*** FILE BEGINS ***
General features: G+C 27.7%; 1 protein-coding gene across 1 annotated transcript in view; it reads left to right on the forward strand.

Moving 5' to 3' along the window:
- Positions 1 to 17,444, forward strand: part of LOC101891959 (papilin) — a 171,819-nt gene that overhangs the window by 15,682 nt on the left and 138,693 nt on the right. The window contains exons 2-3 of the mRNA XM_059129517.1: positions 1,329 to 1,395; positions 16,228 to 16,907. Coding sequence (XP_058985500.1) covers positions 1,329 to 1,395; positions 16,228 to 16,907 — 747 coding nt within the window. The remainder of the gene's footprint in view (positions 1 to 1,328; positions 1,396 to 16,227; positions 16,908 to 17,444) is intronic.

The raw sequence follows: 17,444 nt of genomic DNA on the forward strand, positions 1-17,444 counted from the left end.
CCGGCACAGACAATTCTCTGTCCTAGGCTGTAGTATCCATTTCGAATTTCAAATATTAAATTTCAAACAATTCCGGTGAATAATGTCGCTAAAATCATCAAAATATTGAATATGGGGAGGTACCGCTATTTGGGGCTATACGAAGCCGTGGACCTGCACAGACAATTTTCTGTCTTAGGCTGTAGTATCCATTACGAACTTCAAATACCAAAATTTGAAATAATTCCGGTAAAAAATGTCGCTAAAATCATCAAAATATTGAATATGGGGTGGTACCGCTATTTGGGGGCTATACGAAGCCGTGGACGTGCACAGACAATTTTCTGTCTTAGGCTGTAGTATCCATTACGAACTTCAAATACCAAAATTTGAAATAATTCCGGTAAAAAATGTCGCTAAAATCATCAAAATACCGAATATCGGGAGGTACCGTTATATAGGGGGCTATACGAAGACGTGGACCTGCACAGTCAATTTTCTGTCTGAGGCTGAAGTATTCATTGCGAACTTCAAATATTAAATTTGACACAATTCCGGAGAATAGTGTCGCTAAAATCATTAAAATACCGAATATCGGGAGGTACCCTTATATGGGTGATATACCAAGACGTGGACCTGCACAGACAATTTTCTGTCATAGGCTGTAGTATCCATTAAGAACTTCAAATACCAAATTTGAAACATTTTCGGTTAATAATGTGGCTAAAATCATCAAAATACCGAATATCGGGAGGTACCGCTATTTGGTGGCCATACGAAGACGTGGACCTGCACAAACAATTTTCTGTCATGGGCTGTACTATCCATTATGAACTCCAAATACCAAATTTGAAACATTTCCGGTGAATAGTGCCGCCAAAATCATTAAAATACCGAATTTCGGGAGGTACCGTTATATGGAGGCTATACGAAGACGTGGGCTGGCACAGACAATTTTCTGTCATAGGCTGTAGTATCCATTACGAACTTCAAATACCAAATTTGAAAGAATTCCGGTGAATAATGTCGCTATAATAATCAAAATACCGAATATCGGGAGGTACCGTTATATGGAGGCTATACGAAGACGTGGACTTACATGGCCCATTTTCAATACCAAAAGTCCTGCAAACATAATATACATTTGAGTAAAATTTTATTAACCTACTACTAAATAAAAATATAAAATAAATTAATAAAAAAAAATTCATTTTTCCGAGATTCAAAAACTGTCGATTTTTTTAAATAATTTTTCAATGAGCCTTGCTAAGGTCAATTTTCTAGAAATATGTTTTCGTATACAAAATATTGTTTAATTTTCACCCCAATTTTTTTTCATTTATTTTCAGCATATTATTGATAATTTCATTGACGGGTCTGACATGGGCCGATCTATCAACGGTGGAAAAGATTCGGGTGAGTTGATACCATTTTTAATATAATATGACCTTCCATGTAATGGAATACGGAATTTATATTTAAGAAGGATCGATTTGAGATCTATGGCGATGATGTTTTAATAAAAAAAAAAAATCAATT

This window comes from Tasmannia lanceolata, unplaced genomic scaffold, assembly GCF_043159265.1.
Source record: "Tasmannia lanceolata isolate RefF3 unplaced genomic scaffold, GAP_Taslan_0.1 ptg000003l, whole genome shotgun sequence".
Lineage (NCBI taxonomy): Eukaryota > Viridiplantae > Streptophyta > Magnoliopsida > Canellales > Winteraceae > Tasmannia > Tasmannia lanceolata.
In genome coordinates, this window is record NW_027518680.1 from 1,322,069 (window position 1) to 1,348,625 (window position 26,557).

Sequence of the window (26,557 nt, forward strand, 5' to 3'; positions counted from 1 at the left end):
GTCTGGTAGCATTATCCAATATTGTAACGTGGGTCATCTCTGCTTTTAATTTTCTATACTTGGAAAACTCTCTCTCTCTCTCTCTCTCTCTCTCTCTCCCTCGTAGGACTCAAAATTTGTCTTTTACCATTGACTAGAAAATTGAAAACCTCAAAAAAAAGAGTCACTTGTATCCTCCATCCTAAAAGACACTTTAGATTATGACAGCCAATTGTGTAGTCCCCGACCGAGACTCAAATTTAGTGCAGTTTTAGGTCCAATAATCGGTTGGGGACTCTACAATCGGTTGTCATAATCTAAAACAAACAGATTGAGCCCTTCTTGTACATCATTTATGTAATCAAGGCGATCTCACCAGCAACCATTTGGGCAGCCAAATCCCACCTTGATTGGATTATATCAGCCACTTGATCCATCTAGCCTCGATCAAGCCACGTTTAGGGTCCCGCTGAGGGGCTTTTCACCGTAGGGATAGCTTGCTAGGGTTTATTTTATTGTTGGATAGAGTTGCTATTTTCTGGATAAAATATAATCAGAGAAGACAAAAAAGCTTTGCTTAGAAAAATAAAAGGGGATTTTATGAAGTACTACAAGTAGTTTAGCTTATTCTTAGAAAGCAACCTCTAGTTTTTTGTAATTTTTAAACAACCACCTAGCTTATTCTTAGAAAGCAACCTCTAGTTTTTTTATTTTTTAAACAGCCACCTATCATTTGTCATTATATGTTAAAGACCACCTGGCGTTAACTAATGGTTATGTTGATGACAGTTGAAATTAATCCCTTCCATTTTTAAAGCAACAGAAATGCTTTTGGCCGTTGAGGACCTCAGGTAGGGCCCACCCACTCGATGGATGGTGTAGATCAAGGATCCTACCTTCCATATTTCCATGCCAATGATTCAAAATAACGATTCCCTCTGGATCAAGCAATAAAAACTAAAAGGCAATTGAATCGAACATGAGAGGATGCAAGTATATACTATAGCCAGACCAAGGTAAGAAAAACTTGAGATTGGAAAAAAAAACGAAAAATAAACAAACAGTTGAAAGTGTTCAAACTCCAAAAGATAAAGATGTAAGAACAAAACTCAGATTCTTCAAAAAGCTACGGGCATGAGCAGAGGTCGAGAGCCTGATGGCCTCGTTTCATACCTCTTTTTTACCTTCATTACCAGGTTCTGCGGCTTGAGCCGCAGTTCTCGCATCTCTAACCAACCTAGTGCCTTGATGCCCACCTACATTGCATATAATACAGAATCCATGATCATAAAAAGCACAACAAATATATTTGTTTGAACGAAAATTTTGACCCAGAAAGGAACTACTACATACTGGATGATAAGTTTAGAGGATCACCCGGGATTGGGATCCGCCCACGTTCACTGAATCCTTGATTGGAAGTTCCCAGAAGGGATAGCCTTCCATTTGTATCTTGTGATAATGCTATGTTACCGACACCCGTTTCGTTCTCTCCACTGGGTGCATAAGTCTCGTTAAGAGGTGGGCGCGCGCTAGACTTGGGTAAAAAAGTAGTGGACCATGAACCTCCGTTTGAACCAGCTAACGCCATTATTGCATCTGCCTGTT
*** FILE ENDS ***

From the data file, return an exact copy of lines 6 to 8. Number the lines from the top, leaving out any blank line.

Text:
This window comes from Tasmannia lanceolata, unplaced genomic scaffold, assembly GCF_043159265.1.
Source record: "Tasmannia lanceolata isolate RefF3 unplaced genomic scaffold, GAP_Taslan_0.1 ptg000003l, whole genome shotgun sequence".
Lineage (NCBI taxonomy): Eukaryota > Viridiplantae > Streptophyta > Magnoliopsida > Canellales > Winteraceae > Tasmannia > Tasmannia lanceolata.